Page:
Digitalizing Police Requirements: Opening up Justice through Collaborative Initiatives

Digitalizing Police Requirements: Opening up Justice through Collaborative Initiatives

Mila Gascó-Hernández (Institute of Public Governance and Management, ESADE Business and Law School, Spain)
DOI: 10.4018/978-1-5225-0717-8.ch008
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Abstract

In the last one or two years, the growing demand for an open state has sped up the adoption of ICT aimed at improving access to justice, making the judiciary more transparent, increasing cooperation between legal authorities, and strengthening the justice system itself. Of particular importance are interoperability initiatives since they guarantee collaboration as well as the harmonic and cohesive functioning of different existing systems, processes, and applications that, in the justice field, are many as a result of the big variety of actors that are involved: judicial institutions but, also, different public administrations, such as those responsible of police forces, and law professionals. The chapter describes and analyzes GRP (Gestió de Requeriments Policials), a project that allows for the exchange of information between the Department of Justice and the Department of the Interior in the framework of the Autonomous Government of Catalonia (Spain).
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Introduction

On January 2009, President Obama signed the Memorandum on Transparency and Open Government. The memorandum declares the new administration’s commitment to creating an unprecedented level of openness in government and establishing a system linking three principles: transparency, public participation, and collaboration.

Although there is agreement on the popularization of the term by the Obama Administration’s Memorandum on Transparency and Open Government, the concept is not new. Despite the first written reference dates back to 1957, when Parks (1957) published “The open government principle: applying the right to know under the Constitution”, its use goes back to the 70s, when the British government promoted several initiatives aimed at achieving more information freedom and more access to government’s activity and, therefore, at reducing opacity (Chapman & Hunt, 2006). Along time, and as a consequence of contributions from different fields1, this first approach has been refined, giving rise to a definition related to enhancing transparency, collaboration, and participation by means of open data and open action. Gascó (2014) summarizes and operationalizes these dimensions stating that an open government is (see Table 1):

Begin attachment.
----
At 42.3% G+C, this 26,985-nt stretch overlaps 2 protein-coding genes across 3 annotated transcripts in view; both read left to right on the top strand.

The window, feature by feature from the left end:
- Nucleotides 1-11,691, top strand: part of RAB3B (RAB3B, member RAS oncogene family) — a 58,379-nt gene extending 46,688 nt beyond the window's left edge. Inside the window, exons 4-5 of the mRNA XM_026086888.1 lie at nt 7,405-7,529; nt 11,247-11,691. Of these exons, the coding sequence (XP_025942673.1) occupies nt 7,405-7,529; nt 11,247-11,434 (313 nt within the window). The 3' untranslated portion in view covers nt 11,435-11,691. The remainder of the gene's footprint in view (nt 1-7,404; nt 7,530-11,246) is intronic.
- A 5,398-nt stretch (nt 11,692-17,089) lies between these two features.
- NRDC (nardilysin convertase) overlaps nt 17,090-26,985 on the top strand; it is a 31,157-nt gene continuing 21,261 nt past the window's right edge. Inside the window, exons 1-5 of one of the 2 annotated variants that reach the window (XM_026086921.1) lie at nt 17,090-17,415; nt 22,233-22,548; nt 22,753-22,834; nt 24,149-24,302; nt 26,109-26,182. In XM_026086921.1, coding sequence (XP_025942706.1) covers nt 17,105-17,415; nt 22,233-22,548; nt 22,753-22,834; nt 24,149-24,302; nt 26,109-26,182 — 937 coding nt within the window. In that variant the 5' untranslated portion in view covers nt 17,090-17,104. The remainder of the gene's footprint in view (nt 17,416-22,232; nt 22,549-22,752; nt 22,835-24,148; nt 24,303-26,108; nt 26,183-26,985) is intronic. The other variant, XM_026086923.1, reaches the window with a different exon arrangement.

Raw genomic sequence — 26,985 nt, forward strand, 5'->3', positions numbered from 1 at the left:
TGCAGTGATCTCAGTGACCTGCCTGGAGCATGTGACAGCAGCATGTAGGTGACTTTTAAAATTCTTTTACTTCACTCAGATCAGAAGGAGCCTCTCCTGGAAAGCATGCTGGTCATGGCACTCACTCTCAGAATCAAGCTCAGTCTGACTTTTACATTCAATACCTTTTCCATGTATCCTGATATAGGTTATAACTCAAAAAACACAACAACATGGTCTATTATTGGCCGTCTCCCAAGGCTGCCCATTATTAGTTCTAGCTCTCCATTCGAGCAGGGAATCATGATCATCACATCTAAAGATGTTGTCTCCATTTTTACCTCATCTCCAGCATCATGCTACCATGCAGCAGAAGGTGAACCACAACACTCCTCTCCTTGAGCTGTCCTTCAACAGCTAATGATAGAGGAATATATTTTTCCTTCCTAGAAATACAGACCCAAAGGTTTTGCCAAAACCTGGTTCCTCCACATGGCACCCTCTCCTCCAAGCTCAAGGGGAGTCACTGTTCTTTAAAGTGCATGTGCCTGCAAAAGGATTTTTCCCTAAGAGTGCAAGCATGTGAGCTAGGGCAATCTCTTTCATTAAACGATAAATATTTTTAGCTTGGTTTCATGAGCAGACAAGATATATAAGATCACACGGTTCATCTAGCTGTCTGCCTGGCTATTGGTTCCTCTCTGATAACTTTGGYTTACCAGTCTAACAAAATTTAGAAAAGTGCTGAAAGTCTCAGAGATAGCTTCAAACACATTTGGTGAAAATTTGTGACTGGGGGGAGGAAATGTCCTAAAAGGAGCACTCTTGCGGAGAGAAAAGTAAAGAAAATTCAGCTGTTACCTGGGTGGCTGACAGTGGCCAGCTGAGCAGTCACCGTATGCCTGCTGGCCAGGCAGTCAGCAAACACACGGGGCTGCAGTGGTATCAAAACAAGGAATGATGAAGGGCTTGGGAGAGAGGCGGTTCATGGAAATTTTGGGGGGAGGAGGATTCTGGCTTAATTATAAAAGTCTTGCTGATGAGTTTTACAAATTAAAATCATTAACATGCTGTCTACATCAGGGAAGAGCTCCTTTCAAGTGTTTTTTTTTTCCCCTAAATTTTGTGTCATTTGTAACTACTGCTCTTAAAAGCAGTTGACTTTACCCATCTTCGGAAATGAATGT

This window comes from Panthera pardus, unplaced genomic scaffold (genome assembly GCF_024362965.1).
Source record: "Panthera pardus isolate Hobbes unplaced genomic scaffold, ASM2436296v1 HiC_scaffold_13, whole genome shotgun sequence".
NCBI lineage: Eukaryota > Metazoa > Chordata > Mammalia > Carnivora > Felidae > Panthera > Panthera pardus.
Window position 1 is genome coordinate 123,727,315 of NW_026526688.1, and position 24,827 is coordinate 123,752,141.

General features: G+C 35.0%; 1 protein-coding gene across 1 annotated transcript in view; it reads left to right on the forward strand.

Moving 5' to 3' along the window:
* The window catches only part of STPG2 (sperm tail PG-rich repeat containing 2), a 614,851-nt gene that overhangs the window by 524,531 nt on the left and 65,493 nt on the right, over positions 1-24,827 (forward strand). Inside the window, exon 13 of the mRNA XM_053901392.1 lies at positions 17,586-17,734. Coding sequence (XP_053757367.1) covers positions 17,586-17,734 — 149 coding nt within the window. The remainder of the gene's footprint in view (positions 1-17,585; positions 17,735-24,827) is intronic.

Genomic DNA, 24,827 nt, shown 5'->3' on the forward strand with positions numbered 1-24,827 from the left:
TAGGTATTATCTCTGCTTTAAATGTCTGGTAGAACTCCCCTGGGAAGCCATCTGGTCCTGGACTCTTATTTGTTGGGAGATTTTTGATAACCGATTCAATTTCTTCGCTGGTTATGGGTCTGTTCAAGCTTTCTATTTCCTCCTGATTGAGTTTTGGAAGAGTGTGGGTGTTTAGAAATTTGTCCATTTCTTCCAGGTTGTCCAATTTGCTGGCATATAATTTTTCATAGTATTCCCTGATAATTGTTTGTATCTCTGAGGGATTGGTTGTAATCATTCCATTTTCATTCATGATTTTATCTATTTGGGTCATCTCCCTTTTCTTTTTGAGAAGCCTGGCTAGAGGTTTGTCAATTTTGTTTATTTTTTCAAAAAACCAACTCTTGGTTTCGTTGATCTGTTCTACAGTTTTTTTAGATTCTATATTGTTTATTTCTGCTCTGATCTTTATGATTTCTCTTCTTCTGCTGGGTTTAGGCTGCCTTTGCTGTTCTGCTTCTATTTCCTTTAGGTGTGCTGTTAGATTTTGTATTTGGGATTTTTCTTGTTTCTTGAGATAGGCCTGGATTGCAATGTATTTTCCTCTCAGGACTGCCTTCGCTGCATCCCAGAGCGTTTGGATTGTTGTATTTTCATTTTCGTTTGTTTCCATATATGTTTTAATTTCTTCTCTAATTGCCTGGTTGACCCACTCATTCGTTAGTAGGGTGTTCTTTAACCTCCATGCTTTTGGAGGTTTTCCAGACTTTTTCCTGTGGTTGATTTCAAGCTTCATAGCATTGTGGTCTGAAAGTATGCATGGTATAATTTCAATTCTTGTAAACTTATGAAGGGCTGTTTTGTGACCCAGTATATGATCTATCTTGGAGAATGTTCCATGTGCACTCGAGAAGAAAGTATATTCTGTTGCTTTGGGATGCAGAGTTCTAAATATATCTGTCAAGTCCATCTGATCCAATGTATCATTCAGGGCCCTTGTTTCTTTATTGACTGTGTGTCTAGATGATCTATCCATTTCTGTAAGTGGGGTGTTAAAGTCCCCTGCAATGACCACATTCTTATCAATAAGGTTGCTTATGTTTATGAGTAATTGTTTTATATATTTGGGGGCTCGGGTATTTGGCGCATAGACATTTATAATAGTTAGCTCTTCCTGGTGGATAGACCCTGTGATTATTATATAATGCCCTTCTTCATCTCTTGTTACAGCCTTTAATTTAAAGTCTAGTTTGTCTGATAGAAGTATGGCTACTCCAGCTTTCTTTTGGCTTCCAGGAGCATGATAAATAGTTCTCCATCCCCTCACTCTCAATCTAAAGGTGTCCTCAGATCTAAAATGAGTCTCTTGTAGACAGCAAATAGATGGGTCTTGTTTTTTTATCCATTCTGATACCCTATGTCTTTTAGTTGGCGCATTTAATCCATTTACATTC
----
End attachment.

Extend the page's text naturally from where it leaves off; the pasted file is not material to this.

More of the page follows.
Table 1.
Open government: principles, tools and related concepts
DimensionsToolsRelated Concepts
TransparencyOpen data
Open action
Information access
Accountability
Legitimacy and trust in government
CollaborationOpen data
Open action
Interoperability
Co-production
(Social) innovation
ParticipationOpen data
Open action
Consultation and deliberation with citizens
Participation in decision-making processes
Participation in public policy design

Gascó, 2014.

  • A transparent government, that is, a government that is accountable and that delivers information to citizens about its strategies, plans, and performance.

  • A collaborative government, that is, a government that involves citizens and other external and internal actors in the design, delivery and evaluation of public services.

  • A participative government, that is, a government that promotes citizen engagement in political processes and, particularly, in the design of public policies.

  • A government that prioritizes the use of two key tools: open data (that is, data that are available in standardized and structured formats, that are machine-readable, and that are guaranteed to be freely available over time) and open action (that is, the use of web 2.0 tools and, particularly, of social media and blogging).

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